Navy-Electronic Battle Damage Indicator (eBDI) Tool for Non-Kinetic High-Power Radio-Frequency (RF) Engagements
Navy SBIR 2018.1 - Topic N181-075
ONR - Ms. Lore-Anne Ponirakis - email@example.com
Opens: January 8, 2018 - Closes: February 7, 2018 (8:00 PM ET)
Battlespace, Electronics, Sensors
ACQUISITION PROGRAM: ONR Code
35: HIJENKS Leap Ahead
The technology within this
topic is restricted under the International Traffic in Arms Regulation (ITAR),
22 CFR Parts 120-130, which controls the export and import of defense-related
material and services, including export of sensitive technical data, or the
Export Administration Regulation (EAR), 15 CFR Parts 730-774, which controls
dual use items. Offerors must disclose any proposed use of foreign nationals
(FNs), their country(ies) of origin, the type of visa or work permit possessed,
and the statement of work (SOW) tasks intended for accomplishment by the FN(s)
in accordance with section 5.4.c.(8) of the Announcement. Offerors are advised
foreign nationals proposed to perform on this topic may be restricted due to
the technical data under US Export Control Laws.
OBJECTIVE: Develop an
electronic battle damage indicator (eBDI) tool for use with non-kinetic
high-power radio frequency (HPRF) systems. Rather than rely on visual or
behavioral cues, this eBDI tool should utilize active and/or passive electronic
sensing, providing a unique method to assess electronic system disruption or
damage imposed by HPRF.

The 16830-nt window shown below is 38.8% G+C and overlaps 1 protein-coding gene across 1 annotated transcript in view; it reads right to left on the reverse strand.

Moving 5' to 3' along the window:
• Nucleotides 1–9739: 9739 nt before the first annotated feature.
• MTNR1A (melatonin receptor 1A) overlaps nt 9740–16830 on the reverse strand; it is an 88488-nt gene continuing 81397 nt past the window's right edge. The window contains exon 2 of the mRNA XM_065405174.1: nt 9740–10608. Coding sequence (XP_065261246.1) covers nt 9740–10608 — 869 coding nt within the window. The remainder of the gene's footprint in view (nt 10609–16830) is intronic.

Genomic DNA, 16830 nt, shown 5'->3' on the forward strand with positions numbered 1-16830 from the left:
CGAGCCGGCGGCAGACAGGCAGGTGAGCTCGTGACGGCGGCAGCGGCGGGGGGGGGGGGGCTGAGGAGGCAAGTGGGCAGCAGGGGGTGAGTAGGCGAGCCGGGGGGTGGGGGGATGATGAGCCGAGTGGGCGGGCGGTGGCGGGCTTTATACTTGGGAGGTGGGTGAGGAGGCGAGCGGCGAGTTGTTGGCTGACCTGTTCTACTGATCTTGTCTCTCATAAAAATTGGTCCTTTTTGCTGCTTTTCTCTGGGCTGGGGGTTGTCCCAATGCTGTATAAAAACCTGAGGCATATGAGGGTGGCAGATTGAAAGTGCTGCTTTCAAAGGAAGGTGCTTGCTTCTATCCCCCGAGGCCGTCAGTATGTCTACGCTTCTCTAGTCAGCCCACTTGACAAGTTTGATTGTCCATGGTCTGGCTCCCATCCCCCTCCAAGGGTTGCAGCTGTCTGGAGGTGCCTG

evaluations of HPRF sources and other non-kinetic counter-electronic systems
are impeded by the inability to conduct effective electronic battle damage
assessment. In a non-kinetic engagement, there may not be obvious physical
damage to observe after the engagement. This potential lack of physical
evidence requires alternative means to assess these electronic targets. An
eBDI tool should have the ability to acquire pre- and post-engagement
electromagnetic (EM) target signatures and determine the level of target
electronic system disruption via electronic operational state degradation,
disruption, or damage imposed causing change to output EM signature status.
Note that the level of change will vary depending on the initial
quality/quantity of the signal as well as the magnitude of change in EM output
signal from the system being affected as a function of design, attenuation, or
environment, thus the system design will need to focus on sensitivity or other
related factors in signal output that can be detected and correlated to the
original operation and the RF source output. Therefore, the sensors associated
with the eBDI system may need to establish an effective baseline signal (before
HPRF interaction) and survive the HPRF interaction to provide a sufficient,
post-HPRF signal analysis to perform the eBDI function. This eBDI tool will
actively interrogate or passively “listen” to intended or unintended emissions
across a large portion of the spectrum to assess a wide variety of potential
targets, both within and outside of enclosures, with near-real-time reporting.
Unique interrogation and assessment methods may include, but are not limited
to, linear and nonlinear scattering analysis, iterative phase-conjugation or
time-reversal techniques, and machine learning or knowledge-based radar
techniques for detection and classification. The eBDI hardware must be compact
and capable of surviving an HPRF event. Additionally, the eBDI hardware must
also be able to measure varying RF output from the HPRF source in close
proximity to verify that the expected RF output was produced at the source to a
degree providing a cross-check on system performance and correlation to
measured eBDI state changes. Technical risks include: ability to discern
signals of the electronics of interest from background noise, agility for
real-time on-board assessment of electronic system signals, operation in a
high-power EM environment, ability to operate in a possible dynamic-motion
environment, and sensing across a wide variety of electronic system RF